2008 was a year that began with some expectancy of recovery after what had been something of a grind the previous year.
But the US independent market was in no state to make the big leaps forward.
What's more, despite signs ofhope at Berlin, the markets were soon overtaken by economic events.
An economic downturn exposed weaknesses in the market infrastucture and as recession set in, it became clear that 2009 will be a very serious challenge.
SUNDANCE: 'There's no question people were cautious and were being more cautious than ever about the marketing of the film.'
ROTTERDAM CINEMART: 'For sales agents who delved through the titles on offer, there were riches to be unearthed.'
BERLIN EFM: 'The festival line-up was in danger of being upstaged by the market.'
HONG KONG FILMART: 'Sellers of foreign-language films have a hard time. 'It's tough. Prices for sales to Japan, for example, are going down and deals are more difficult to do.'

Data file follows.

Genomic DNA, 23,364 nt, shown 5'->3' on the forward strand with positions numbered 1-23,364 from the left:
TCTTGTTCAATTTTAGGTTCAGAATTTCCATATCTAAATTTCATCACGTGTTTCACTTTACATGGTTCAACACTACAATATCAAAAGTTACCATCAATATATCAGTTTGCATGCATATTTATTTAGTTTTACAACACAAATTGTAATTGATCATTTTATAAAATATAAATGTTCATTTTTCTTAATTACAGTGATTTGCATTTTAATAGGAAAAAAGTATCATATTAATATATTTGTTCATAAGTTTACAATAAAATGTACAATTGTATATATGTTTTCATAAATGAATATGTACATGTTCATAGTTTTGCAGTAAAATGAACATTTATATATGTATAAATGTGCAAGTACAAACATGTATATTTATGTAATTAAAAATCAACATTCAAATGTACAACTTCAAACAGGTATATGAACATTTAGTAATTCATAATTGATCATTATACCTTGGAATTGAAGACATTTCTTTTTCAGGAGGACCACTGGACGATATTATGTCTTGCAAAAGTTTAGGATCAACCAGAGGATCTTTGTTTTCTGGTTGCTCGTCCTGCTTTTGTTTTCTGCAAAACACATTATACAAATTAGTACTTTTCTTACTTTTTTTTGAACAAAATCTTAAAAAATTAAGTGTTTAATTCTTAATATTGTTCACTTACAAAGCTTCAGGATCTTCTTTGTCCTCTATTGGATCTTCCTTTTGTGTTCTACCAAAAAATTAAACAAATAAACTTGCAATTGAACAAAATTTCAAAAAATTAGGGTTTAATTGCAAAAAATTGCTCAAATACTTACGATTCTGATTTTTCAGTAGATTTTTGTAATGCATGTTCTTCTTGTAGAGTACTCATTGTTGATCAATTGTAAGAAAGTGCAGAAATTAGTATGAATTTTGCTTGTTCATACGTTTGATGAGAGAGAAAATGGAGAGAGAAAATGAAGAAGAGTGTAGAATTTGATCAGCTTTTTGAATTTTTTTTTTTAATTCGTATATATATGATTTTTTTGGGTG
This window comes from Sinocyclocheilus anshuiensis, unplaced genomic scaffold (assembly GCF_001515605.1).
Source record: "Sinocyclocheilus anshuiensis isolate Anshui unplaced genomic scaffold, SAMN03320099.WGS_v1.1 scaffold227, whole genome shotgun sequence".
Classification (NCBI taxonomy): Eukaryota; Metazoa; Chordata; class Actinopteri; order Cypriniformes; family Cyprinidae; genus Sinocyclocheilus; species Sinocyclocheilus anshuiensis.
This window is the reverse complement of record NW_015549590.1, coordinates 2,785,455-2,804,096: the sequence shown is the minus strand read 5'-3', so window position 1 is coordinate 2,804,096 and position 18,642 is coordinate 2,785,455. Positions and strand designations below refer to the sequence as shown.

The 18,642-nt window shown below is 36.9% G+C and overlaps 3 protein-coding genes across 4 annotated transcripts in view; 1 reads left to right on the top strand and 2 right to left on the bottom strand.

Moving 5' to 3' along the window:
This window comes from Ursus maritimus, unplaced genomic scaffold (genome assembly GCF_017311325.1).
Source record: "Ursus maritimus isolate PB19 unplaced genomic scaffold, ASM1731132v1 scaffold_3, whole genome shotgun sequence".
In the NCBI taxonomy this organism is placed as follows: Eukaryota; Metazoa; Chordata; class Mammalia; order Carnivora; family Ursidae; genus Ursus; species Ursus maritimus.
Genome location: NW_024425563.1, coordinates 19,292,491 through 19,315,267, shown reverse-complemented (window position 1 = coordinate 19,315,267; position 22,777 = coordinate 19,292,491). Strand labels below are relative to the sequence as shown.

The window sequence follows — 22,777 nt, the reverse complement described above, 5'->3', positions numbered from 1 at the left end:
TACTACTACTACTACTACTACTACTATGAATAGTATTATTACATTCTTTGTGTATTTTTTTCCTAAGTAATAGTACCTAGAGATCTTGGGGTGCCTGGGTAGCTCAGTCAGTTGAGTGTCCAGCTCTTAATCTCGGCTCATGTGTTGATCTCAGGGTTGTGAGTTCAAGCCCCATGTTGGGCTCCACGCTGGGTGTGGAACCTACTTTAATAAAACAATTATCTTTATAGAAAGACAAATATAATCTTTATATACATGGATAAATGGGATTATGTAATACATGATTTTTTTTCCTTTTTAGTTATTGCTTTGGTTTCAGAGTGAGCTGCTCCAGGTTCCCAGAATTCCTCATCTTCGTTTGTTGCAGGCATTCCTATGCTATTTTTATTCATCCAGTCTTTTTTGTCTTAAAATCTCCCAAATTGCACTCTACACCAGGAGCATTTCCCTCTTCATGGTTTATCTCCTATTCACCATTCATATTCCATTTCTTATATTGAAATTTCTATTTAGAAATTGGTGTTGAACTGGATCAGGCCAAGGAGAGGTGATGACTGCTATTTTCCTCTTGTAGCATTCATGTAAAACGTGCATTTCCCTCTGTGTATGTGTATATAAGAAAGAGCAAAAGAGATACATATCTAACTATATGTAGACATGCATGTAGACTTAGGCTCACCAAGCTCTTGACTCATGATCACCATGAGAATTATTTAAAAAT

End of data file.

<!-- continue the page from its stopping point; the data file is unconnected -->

CANNES: 'The market eased itself into a familiar pattern - solid but hardly spectacular with little in the way of a big splash.'
TORONTO: 'The US independent distribution arena is in a rotten state and, as Sundance in January indicated, buyers are happy not to engage in furious bidding wars for a film that might be a challenge to distribute.'
PUSAN: 'Everybody says it, everybody knows it: the autumn festival circuit, which bows out with Rome and London this week, is too crammed.'
AFM: 'Film buyers are not easily impressed. They like to bemoan the lack of inspiring new product at markets. Their plaintive cries have been particularly loud this year '